NewEnergyNews: ORIGINAL REPORTING: Solutions For Texas Power System Reliability

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YESTERDAY THINGS-TO-THINK-ABOUT WEDNESDAY, January 25:

  • TTTA Wednesday-ORIGINAL REPORTING: Give Smart Meters A Chance
  • TTTA Wednesday-Biden Administration Moves Ahead On New Energy For Justice
  • THE DAY BEFORE

  • Monday Study – New Energy 24/7 Is Within Reach
  • THE DAY BEFORE THE DAY BEFORE

  • Weekend Video: Thunberg – The Problem Versus The Solution
  • Weekend Video: Electric Heat Pumps Moving The Market
  • Weekend Video: The Trouble With Oliver Stone’s Nuclear Solution
  • THE DAY BEFORE THAT

  • FRIDAY WORLD HEADLINE-Here’s How New Energy Can Do What It Can Do
  • FRIDAY WORLD HEADLINE-New Energy Can Answer World Insecurities
  • THE LAST DAY UP HERE

    THINGS-TO-THINK-ABOUT WEDNESDAY, January 18:

  • TTTA Wednesday-ORIGINAL REPORTING: The California Plan To Create A Customer-Driven Tomorrow Power System
  • TTTA Wednesday-Doubts About Carbon Capture Raise Doubts About NatGas
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    Founding Editor Herman K. Trabish

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    Some details about NewEnergyNews and the man behind the curtain: Herman K. Trabish, Agua Dulce, CA., Doctor with my hands, Writer with my head, Student of New Energy and Human Experience with my heart

    email: herman@NewEnergyNews.net

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  • FRIDAY WORLD, January 27:
  • New Energy Can Wake The Global Economy
  • Big Money Dodging Climate And New Energy Commitments

    Wednesday, August 31, 2022

    ORIGINAL REPORTING: Solutions For Texas Power System Reliability

    Texas just dodged a repeat of 2021 outages, but its power sector has a long way to go, analysts say; New laws and regulations protected Texas this year, but long term reliability requires more, experts agreed

    Herman K. Trabish, February 25, 2022 (Utility Dive)

    Editor’s note: Power system analysts continue to fight against empty Texas political rhetoric for distributed resources to balance and strengthen the state’s electric electric service.

    This year’s Texas winter has not caused a repeat of the February 2021 power failures but building resilience to extreme weather remains a work in progress, state regulators, policymakers and others acknowledged.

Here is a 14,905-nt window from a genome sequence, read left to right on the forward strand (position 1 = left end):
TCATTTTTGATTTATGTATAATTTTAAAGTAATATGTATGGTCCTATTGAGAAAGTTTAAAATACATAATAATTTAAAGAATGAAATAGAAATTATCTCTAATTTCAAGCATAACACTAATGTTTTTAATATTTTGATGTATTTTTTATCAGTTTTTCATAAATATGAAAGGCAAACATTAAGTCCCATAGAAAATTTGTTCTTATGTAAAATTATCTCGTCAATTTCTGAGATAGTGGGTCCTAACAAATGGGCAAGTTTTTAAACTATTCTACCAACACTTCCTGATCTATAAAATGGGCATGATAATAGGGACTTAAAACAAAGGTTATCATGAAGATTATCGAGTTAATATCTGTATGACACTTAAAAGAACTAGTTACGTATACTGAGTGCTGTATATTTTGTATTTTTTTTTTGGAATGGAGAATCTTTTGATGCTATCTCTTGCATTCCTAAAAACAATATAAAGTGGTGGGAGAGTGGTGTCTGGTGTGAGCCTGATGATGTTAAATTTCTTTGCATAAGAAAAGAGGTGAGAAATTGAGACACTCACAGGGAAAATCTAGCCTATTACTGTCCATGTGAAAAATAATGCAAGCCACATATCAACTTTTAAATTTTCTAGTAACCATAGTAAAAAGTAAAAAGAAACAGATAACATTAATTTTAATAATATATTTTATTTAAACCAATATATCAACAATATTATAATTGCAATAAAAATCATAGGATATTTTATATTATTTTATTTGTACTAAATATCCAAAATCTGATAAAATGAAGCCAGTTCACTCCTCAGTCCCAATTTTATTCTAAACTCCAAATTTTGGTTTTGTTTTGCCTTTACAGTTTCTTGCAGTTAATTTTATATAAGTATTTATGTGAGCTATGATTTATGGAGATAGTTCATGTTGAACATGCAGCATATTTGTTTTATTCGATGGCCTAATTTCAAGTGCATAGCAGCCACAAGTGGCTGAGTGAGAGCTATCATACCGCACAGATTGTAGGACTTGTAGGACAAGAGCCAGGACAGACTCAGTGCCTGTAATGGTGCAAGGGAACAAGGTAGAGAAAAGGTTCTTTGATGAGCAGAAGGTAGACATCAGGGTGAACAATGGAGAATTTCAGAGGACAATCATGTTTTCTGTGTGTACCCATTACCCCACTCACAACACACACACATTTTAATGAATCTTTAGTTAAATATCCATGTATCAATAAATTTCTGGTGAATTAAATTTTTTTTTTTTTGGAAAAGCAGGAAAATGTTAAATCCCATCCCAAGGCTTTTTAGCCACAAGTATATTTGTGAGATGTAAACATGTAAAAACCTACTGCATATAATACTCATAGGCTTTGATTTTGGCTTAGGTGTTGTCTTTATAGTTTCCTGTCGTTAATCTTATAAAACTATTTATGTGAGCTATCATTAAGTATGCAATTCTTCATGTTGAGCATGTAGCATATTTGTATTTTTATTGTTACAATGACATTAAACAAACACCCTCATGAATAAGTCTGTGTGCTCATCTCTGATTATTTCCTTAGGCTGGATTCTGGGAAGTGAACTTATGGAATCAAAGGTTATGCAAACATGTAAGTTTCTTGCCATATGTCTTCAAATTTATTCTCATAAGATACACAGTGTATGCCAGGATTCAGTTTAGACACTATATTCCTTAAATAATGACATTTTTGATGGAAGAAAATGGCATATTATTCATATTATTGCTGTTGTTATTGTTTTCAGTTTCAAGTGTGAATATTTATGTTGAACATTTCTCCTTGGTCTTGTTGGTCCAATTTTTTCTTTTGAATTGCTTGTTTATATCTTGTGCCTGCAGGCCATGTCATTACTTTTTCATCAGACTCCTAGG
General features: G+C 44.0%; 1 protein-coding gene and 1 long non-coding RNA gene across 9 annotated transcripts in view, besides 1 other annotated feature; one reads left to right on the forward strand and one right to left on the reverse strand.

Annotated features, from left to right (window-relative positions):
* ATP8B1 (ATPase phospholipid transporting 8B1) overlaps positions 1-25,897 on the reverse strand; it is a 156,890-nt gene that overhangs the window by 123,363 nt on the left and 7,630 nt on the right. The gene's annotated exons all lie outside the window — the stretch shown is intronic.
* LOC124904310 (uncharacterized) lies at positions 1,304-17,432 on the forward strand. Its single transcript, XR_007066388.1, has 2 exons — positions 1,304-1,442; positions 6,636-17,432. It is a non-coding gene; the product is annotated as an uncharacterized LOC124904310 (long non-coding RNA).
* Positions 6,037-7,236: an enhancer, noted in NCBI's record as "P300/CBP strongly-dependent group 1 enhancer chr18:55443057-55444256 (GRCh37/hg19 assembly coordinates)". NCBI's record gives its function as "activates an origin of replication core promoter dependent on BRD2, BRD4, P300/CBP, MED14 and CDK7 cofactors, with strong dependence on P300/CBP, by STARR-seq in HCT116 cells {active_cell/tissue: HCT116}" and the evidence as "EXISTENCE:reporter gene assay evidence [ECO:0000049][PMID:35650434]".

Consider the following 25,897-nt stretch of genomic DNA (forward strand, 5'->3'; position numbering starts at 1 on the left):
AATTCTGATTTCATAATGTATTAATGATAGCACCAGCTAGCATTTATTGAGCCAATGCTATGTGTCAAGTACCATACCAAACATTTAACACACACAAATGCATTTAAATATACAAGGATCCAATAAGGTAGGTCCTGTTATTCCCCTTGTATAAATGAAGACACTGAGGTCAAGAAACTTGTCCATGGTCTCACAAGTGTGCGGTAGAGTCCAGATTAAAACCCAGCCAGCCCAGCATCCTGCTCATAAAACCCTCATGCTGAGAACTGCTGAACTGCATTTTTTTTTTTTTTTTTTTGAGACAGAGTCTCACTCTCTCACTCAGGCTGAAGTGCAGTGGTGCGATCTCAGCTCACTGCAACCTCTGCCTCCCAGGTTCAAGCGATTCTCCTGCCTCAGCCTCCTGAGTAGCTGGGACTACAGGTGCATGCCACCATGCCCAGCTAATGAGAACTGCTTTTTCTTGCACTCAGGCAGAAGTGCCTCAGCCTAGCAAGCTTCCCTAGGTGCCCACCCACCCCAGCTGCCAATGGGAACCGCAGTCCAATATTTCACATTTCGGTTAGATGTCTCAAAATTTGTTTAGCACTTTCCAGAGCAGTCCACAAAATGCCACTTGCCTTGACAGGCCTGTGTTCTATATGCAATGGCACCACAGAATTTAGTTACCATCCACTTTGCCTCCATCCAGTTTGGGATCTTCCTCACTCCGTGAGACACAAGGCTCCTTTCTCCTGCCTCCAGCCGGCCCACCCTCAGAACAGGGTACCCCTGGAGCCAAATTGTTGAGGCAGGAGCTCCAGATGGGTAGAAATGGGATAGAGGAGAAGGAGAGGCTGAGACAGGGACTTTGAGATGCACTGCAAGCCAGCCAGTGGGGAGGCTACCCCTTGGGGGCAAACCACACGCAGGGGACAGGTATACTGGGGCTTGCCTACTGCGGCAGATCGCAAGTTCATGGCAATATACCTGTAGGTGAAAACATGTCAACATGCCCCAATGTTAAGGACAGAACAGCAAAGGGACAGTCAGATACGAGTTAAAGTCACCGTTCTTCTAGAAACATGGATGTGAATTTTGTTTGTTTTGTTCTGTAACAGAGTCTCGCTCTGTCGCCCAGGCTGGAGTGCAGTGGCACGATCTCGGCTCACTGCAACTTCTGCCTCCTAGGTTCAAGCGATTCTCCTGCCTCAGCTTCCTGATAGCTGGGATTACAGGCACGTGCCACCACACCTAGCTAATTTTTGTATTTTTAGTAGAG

Last year’s record freeze disrupted the state’s natural gas and electricity systems, leaving Texans shivering in the dark for days. At least 210 people died and power disruptions cost the state economy between $80 billion and $130 billion, according to a November study by federal regulators. Despite a major legislative and regulatory response, concerns remain about the state’s long term preparedness to deal with extreme weather impacts.

    “These were unusual and trying circumstances, but we have done things to dramatically improve the situation,” then Public Utility Commission of Texas (PUCT) Chair Peter Lake told Utility Dive. “We can now avoid the downward spiral of the natural gas supply chain losing power and the power generators losing natural gas, which led to rolling blackouts.”

    But assurances from legislators and regulators “were undercut when natural gas production dropped in [this year’s] January and February freezes,” said Alison Silverstein, a former advisor to the PUCT and the Federal Energy Regulatory Commission (FERC). “Too many decisions have been made without analysis of impacts or cost-effectiveness and without considering alternatives. Hope is not a strategy.”

    Forecasts suggest Texas will avoid outages this winter but extreme weather threats from future winters and from summer heat, drought and hurricanes remain, climate researchers predict.

    And while new laws have improved generators’ weatherization, they did not protect the natural gas supply, most analysts agree. Overlooking other options may allow the climate crisis to keep messing with Texas, they said… click here for more

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